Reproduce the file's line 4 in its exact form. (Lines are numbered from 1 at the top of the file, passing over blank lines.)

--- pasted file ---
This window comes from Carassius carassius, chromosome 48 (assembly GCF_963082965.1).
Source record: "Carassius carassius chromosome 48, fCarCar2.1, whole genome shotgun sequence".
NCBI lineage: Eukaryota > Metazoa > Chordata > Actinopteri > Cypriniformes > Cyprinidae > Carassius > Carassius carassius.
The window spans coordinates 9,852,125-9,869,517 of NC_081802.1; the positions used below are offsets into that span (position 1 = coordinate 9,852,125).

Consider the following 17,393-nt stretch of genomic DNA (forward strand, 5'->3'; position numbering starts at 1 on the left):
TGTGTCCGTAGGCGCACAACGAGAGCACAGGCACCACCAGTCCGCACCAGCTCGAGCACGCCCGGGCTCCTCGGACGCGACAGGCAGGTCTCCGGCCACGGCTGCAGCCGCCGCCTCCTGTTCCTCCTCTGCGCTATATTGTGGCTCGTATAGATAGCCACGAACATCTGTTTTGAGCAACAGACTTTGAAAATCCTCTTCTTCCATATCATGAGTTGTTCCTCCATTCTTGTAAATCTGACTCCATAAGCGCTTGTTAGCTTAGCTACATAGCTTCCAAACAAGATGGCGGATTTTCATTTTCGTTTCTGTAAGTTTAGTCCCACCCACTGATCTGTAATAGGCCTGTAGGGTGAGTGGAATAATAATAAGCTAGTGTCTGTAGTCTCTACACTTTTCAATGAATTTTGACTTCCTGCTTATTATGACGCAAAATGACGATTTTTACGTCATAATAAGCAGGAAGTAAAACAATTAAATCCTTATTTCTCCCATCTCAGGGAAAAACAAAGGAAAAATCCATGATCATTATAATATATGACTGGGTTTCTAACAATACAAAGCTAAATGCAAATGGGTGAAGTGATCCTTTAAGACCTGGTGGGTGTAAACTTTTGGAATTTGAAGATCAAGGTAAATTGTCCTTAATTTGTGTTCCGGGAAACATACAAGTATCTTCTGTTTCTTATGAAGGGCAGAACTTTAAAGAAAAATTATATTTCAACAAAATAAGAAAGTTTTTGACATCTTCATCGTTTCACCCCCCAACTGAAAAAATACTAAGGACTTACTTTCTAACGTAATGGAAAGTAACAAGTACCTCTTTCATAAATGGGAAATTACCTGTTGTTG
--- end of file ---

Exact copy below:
The window spans coordinates 9,852,125-9,869,517 of NC_081802.1; the positions used below are offsets into that span (position 1 = coordinate 9,852,125).